In the one “With the boss” he is on the right

   “Whoops” he is in the foreground. Did he crash this I wonder?

In “watermelons” he is second from the right.

I have included the “Thunderbolt” photo because the ID number may jog some memories.

Invitation to the “Wings award” just in case it’s helpful

I have other photos of him with colleagues and other aircraft but I guess these will do for now.

I am sorry to say I don’t have any additional information about the unit, the location or my Father than this. I am really looking forward to hearing about what comes up, if anything!

Ed. If any reader can help Louise they can reach her at

REPORT from Ex-Air Gunners’/WAG 
Association , Southern Ontario Chapter. 

 Ken (425 Squadron) and Linda Hill. Ken is President of the Southern Ontario Chapter.

Ken forwarded the following:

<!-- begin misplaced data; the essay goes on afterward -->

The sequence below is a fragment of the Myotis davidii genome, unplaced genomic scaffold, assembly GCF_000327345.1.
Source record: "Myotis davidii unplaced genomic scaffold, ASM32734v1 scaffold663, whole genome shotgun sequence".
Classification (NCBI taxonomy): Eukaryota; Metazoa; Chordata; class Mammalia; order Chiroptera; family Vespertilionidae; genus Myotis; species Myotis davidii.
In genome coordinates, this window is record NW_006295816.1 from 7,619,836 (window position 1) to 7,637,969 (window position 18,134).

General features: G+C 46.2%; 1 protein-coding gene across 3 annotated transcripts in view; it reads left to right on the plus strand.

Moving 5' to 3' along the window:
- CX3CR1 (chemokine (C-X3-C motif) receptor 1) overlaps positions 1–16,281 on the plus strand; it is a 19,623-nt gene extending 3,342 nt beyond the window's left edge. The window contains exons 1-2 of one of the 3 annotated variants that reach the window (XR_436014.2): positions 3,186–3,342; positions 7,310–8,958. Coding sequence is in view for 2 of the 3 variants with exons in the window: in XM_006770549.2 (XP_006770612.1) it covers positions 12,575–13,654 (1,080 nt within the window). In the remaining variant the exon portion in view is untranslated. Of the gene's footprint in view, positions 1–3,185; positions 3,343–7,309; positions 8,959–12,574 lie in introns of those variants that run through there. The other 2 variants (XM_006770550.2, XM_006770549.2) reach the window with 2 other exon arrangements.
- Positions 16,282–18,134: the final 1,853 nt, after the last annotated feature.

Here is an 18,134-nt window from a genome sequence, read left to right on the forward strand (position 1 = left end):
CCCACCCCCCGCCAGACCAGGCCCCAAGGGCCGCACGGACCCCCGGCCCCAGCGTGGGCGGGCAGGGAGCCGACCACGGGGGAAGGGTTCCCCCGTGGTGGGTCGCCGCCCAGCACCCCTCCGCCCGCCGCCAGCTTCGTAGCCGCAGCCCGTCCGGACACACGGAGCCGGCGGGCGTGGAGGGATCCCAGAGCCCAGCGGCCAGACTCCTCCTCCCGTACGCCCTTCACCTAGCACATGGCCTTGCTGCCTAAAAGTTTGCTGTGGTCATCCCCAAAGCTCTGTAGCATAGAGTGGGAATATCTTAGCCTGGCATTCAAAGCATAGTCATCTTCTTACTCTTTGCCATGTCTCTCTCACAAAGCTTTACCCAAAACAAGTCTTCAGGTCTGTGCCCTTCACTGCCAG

A Video of the Chapters barbeque. This video will be shared with other AG/WAG branches in Western Canada.

Extracts from Chapter’s News Letter:
Next meeting will be held Wednesday October 5th., 2005, at 13:00 hours at the Royal Canadian Legion, Wilson Branch 527, 948 Sheppard Avenue West, Downsview, Ont.

By all accounts it has been a good summer, highlighted by two very special events. The barbeque and entertainment at President Ken’s home and the barbeque and swim at Penny’s were very successful and happy gatherings.

At the Oct. 5th. meeting we will hear from Bill and Marg Cole about their visit to the Netherlands in May during which they participated in the 60th. Anniversary celebrations of VE Day. Penny Willis will speak about her visit earlier this year to Japan, South Korea and Thailand and will show pictures taken.